The reluctant advocate story nears its end
aHUSUK had been created to support existing aHUS patients and those in the future , to get the treatment they needed when they needed it (for as long as was needed).
By mid 2016 the organisation was becoming very tired, the remaining trustees were ,as those who had dropped out along the way, exhausted by doing something that was only expected to last for a few months.
Advocating for aHUS, however, came at a time of momentous change for those with Rare Diseases and we were in the middle of this maelstrom because the drug we needed , eculizumab , came with a notorious price tag and it seemed to break existing evaluation and approval processes throughout the UK necessitating reforms of policy causing delays which aHUS patients ,unfairly, had to endure.
The Trustees therefore asked members if the charity should wound up. Most people had an enormous respect for aHUSUK and felt it would be a great loss if it was to end. But there was no appetite to rise again as those early Trustees had done at Wimpole Street. (The irony being that the Annual General Meeting in May 2016 was being held in the very same building that aHUSUK had been created in 2011). The members gave the Trustees instructions on what to do with assets and outstanding commitments.
The aHUSUK website came out in protest to the decision and crashed, preventing a report of the AGM being posted, so RareConnect was used as a backup.
aHUSUK was akin to Nanny McPhee when it was needed it was not wanted, but although many now wanted it , it was not needed.
aHUSUK had done its bit
A few months later the last aHUSUK news item on its website reported its demise.
“Today Monday 3 October 2016 is the day that aHUSUK ceases to be .
For just over five years it has worked for aHUS patients and families doing what it said it would do when a group of aHUS patient families came together in Wimpole Street , London on 10 September 2011.
It became a registered charity.
It provided a patient voice as the AGNSS, CPAG and NICE evaluations of eculizumab were done.
It provided a network for patient support and advice”
It established relationships with renal, rare disease, specialised NHS service, complement and aHUS organisations at home and abroad
It provided news and information about aHUS in over 400 wide-ranging blogs on its website
It introduced a patient card now held by over 1500 people around the UK , just in case they need it.
Its website has been a record for history of what happened to aHUS in the UK in 2011 to 2016.
Its website is ranked in the top 18 million websites out of over 600 million globally .
It run petitions which tens of thousands of people supported.
It has raised over £50,000 for research
Its trustees worked with members to punch far above their weight, replicating much of what larger and highly financially supported health charities do
Whilst it can not be said that it involved every person affected by aHUS all of the time, it was supported by enough of them for some of the time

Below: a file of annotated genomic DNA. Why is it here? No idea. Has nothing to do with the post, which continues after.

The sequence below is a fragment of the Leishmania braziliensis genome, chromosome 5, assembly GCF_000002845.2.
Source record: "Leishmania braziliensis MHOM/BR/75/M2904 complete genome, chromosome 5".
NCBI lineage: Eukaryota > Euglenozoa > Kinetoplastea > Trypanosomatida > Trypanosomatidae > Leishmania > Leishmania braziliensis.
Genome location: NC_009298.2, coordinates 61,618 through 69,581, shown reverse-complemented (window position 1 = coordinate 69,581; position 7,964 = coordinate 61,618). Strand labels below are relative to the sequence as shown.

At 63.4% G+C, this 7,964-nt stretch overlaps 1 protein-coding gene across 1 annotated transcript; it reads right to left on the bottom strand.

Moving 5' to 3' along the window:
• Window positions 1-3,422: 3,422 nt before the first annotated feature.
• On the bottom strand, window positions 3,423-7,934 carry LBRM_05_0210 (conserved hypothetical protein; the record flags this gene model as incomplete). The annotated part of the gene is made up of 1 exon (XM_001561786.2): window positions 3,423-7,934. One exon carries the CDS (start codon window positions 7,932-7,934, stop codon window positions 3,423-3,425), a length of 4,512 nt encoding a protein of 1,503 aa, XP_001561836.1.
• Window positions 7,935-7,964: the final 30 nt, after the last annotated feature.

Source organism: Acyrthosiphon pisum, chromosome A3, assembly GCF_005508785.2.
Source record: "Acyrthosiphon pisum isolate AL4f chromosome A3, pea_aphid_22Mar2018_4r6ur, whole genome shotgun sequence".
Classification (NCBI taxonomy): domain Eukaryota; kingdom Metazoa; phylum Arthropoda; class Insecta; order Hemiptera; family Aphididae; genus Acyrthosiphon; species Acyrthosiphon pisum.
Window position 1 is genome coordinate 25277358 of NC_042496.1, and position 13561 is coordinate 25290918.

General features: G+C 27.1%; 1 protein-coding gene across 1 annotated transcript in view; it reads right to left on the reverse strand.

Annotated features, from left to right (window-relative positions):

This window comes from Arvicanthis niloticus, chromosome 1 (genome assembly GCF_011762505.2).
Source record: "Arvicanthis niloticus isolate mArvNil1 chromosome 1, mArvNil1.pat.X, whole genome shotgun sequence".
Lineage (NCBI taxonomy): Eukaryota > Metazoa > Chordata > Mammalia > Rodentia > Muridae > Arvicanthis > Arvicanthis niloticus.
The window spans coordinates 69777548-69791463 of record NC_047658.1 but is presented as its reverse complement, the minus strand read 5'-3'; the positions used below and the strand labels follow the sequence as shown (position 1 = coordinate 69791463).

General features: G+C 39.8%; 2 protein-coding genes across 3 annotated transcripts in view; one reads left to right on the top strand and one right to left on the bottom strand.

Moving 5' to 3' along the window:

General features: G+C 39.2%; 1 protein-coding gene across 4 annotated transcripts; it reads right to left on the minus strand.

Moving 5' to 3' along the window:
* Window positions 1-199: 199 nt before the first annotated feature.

It is now time for another organisation to engage all of the aHUS community for enough of the time to do even more for the disease which embraces and unites us all.
Goodbye from ,and to, aHUSUK as it joins the ages.”
As the Reluctant Advocate story draws to an end I would like to acknowledge the “Few” who made such a difference. The aHUSUK Trustees who served with honour , and the members who notably helped with aHUSUK’s media and fundraising campaigns.
|Honorable Trustees||Notable Members|
|Ian Mackersie||Sylwia Olejnik-Antkowiak|
|Debbie Thelwell||Stuart Anderson|
|Vera Mackersie||Tevor Mumby|
|Elena Lilley||Kimberley Balsden|
|Christine Western||Chris Higgins|
|Lisa Barker||Toni Leyalnd|
|Margaret Squires||Amanda Quinn|
|David Squires||The late Dianne Illingworth|
|Shaun McCowie||Sally Blackmore|
|Kelly Bazzichi||Janet Ford|
|The late Jeremy Appleton|
And finally an acknowledgement to Prof Tim Goodship whose work I have known about for over 20 years. His research team’s findings about a small difference in a small part of Complement made a big difference for all aHUS patients. But for me it was personal. The small difference he found is something that has been passed down through my family’s ancestors for centuries. It was the reason that I needed to overcome any reluctance to advocate.
It was Prof Goodship who made the call to action that led to aHUSUK.
On first meeting him in Newcastle nearly 10 years ago, he explained all about a “solution” that we had already heard about and been waiting over 5 years for. He told us that “we may have to campaign to get it ,write to our MP, because it might not be easy to access, it was expensive”. We told him “we would be up for that, our MP may well become Chancellor of the Exchequer after the next general election” ( and he did and was very supportive of my daughter’s cause). Little did we think what else it might entail.
I know now.
Compilation of the Reluctant Advocate blogs is being completed with more content and will be available in the alliance’s Info Centre soon.